A Legacy of Values – An Ongoing Conversation with Your Family

By Eric Most, VP Rocky Mountains Region

My parents never really spoke about money. Honestly, that put me and my siblings at a real disadvantage in a lot of ways. But I don’t believe that this is uncommon. That generation worked hard and provided for their families — but they just didn’t talk about it.

There are many givers today who have concerns and desires about the legacy they want to leave their families, but because they’ve never addressed it with their families before, they realize many of their kids and grandkids may not be walking with the same value set they have. So when they start thinking about the financial legacy they’re going to leave, there’s fear and concern about a financial expectation that may not be met. They may have already helped pay for college, homes, helped their kids where they could, and now want to leave a charitable impact. They don’t know what kind of effect that may have on their kids, who may not realize that’s where they plan on leaving their assets.

An important conversation
The conversations about money and the conversations about values, are not conversations to put off.  We need to start these conversations today.

The real desire that many have, as I think my parents did, is a desire that’s greater than the financial legacy. It’s a legacy of values, stories, and intangibles. Still many are not having those conversations. I encourage you to start being mindful of having those conversations.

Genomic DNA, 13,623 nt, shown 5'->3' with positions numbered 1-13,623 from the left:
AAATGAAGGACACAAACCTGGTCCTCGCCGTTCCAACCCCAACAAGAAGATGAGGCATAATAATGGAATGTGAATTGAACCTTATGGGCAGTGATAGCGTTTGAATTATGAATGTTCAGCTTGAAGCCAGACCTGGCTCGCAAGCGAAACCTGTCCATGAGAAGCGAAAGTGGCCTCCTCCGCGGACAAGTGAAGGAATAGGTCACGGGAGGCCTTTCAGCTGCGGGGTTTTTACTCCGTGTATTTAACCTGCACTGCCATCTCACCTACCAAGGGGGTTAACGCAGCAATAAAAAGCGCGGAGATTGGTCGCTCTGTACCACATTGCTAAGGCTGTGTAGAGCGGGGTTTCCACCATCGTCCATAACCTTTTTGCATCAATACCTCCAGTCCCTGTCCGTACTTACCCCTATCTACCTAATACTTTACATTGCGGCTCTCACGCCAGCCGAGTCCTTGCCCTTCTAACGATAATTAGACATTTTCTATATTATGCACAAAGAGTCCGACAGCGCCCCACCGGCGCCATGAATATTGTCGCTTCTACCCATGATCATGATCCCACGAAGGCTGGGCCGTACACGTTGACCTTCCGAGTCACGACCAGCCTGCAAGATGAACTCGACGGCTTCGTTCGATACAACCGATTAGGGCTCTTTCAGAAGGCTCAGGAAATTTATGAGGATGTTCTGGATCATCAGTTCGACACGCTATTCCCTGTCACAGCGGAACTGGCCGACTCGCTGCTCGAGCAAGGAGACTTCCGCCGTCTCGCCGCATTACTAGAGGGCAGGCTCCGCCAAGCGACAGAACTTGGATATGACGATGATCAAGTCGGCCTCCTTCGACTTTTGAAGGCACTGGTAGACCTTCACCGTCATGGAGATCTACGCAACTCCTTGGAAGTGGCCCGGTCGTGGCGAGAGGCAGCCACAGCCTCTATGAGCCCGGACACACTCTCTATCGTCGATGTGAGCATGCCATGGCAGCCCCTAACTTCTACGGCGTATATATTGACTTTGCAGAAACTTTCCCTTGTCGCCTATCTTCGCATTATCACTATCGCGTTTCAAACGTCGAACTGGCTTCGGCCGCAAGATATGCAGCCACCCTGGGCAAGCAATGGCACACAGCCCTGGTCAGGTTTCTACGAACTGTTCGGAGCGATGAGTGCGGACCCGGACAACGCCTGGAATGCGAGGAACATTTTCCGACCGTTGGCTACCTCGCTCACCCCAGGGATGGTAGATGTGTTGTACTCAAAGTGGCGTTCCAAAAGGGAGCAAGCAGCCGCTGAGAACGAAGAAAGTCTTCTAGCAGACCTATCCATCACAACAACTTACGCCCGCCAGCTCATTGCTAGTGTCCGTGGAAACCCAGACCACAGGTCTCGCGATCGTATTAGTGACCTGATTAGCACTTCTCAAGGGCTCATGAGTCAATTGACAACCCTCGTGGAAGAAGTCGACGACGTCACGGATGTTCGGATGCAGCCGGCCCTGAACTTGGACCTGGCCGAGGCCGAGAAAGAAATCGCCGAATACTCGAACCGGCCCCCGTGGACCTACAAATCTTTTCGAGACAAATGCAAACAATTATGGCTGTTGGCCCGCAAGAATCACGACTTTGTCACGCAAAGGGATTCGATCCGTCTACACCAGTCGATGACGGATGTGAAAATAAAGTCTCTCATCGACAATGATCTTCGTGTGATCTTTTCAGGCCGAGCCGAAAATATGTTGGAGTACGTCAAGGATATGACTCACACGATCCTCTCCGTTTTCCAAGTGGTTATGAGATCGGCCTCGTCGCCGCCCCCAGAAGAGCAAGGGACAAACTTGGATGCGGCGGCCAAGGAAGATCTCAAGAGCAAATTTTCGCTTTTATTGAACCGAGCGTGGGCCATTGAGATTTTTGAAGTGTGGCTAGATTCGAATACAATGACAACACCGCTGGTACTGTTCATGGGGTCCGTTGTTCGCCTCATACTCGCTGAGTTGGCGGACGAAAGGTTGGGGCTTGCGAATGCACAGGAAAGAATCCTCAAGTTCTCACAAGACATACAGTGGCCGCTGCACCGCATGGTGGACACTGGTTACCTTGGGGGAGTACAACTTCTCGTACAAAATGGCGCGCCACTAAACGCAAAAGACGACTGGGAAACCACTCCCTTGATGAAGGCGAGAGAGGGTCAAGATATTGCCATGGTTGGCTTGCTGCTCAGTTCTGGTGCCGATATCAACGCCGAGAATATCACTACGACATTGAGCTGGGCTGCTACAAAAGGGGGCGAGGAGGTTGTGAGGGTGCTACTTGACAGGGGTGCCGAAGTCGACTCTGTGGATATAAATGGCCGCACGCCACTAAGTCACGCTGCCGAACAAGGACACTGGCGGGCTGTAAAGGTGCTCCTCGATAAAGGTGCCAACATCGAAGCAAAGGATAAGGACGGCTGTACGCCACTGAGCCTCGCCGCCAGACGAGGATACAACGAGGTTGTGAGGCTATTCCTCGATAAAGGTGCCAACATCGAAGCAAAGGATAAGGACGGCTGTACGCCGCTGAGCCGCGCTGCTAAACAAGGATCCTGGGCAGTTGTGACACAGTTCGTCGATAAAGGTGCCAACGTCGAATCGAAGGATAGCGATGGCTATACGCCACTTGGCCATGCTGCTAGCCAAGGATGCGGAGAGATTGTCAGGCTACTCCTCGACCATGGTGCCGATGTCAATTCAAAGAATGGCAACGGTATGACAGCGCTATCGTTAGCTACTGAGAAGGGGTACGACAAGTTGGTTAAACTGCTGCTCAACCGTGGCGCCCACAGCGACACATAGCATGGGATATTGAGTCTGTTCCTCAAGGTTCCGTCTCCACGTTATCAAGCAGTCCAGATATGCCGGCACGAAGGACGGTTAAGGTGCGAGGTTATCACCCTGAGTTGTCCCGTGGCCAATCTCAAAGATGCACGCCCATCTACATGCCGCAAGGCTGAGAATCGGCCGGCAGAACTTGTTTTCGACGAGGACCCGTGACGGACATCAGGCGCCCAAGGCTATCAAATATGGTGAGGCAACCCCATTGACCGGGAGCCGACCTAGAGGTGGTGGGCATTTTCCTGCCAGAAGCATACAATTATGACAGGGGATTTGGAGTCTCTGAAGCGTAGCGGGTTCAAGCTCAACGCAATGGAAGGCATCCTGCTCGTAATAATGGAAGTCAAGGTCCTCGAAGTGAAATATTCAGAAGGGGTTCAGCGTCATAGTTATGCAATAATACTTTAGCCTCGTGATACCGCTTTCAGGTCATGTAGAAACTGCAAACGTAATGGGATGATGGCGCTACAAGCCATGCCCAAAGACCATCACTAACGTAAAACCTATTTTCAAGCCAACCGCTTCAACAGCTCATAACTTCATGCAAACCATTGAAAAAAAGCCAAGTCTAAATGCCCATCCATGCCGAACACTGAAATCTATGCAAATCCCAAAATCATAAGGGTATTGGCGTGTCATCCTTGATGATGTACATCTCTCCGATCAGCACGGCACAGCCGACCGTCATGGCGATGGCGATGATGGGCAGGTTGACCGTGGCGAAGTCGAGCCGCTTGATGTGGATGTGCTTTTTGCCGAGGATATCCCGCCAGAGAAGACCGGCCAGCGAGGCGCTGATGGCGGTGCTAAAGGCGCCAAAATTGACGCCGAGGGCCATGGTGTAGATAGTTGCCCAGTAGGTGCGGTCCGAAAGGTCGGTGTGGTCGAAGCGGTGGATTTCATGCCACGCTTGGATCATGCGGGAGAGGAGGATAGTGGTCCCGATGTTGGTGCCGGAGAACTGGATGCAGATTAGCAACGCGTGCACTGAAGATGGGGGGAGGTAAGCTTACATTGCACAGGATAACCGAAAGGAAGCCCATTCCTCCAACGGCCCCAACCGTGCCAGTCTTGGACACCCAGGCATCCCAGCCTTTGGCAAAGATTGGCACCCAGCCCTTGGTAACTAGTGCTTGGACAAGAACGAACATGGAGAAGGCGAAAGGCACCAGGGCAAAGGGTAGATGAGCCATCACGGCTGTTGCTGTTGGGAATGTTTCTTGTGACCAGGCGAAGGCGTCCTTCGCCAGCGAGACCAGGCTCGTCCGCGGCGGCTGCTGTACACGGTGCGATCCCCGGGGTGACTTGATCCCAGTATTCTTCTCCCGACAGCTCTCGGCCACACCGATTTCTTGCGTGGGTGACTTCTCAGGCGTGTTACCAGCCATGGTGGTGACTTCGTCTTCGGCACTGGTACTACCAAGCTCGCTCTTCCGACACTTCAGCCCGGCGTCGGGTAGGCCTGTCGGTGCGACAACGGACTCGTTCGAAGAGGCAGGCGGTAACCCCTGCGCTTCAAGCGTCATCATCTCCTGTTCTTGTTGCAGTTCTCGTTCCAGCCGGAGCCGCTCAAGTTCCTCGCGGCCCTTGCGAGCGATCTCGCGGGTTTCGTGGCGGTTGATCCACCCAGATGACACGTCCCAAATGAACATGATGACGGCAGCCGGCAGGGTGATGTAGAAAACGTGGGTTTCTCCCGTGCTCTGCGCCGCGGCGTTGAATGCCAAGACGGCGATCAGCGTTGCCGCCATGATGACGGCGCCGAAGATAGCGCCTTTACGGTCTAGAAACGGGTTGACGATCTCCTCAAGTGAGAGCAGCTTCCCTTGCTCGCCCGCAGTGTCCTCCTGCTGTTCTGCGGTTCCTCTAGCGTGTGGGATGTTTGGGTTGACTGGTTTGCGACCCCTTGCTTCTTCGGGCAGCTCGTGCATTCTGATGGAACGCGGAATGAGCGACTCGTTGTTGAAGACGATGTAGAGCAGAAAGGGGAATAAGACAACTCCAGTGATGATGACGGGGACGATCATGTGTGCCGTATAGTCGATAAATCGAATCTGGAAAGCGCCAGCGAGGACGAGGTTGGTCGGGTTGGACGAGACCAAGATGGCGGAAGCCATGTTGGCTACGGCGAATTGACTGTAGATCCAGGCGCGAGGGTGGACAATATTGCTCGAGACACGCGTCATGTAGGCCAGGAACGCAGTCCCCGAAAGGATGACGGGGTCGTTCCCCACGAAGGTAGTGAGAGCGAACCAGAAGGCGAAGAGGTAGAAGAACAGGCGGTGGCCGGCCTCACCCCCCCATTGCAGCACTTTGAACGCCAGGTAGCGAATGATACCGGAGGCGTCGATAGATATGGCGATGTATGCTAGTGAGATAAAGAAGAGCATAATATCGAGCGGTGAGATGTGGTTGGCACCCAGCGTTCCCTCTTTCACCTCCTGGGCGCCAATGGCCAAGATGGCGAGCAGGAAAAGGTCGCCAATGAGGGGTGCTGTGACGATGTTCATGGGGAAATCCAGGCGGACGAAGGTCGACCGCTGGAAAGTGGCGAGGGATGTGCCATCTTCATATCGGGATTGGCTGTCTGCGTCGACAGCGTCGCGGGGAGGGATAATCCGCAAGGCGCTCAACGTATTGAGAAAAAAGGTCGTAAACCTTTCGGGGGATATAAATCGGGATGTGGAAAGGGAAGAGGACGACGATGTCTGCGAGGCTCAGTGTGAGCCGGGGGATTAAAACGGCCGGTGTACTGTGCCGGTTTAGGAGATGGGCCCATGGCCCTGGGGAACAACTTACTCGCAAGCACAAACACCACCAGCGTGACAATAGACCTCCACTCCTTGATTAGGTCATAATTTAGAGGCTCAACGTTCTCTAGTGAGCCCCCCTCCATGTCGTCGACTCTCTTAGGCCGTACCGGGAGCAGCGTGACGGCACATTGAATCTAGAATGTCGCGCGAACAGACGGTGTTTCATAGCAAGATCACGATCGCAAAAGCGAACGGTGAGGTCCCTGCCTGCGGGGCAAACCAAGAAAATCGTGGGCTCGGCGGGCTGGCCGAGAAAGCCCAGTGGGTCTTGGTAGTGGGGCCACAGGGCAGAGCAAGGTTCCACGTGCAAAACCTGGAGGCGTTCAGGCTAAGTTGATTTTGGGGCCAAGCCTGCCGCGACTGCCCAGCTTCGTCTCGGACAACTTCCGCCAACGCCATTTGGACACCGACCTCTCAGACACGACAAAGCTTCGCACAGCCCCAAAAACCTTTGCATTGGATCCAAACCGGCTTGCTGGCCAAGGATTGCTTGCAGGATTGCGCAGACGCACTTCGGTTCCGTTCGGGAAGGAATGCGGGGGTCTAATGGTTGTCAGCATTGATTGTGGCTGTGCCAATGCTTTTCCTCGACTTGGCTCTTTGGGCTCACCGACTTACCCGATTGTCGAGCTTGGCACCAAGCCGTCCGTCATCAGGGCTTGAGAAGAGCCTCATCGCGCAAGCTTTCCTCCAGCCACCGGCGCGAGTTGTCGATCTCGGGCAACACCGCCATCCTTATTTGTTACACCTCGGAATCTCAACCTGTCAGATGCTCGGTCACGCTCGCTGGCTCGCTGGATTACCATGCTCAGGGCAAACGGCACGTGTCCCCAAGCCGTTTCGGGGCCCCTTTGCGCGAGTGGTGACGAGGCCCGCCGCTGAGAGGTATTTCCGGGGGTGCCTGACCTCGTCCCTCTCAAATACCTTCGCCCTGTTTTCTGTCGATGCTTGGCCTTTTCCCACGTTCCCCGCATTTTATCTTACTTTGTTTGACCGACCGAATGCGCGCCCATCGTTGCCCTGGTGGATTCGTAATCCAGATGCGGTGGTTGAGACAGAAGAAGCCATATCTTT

Capture moments when you can 
One thing has become clear to me, personally, especially over the past two years as my parents have been experiencing progression with Parkinson’s and Alzheimers’ diseases.  Those opportunities you think you have for conversations are often diminishing faster than you think they will. 

There’s a season of life where kids don’t think their parents know anything –typically when the kids are in high school and college. Then, as kids become adults, they want to connect more and learn more about their parents’ story. What type of legacy of faith are they leaving, are we leaving? This can inform legacies of money and giving.

I don’t want to wait until my kids are out of school to begin these important conversations. With my 8 and 5 year old, we have regular family business meetings, helping the boys talk about and learn about giving and investing. The business meetings started with my older son, Hudson, coming to me saying he wanted to make some more money. 

Jacqie and I didn’t want to give him a pure allowance, so we have a responsibility chart. Based on the chart and the order of completion, the boys could earn up to a set base pay (this is a dollar per year of their age). They can also earn commission on some performance-based activities. Doing the dishes might be performance-based commission for the  5 year old, but it would be part of base pay for the 8 year old. Then at each business meeting, the boys have Save, Invest, Give, and Spend jars. We help divvy up their money among those jars. I occasionally buy Disney stock for the boys and give them updates. It doesn’t have to be Disney, but that’s a brand and company that they understand and are aware of — it helps to contextualize something complex like stocks. I didn’t have any awareness of the stock market until near the end of my college years!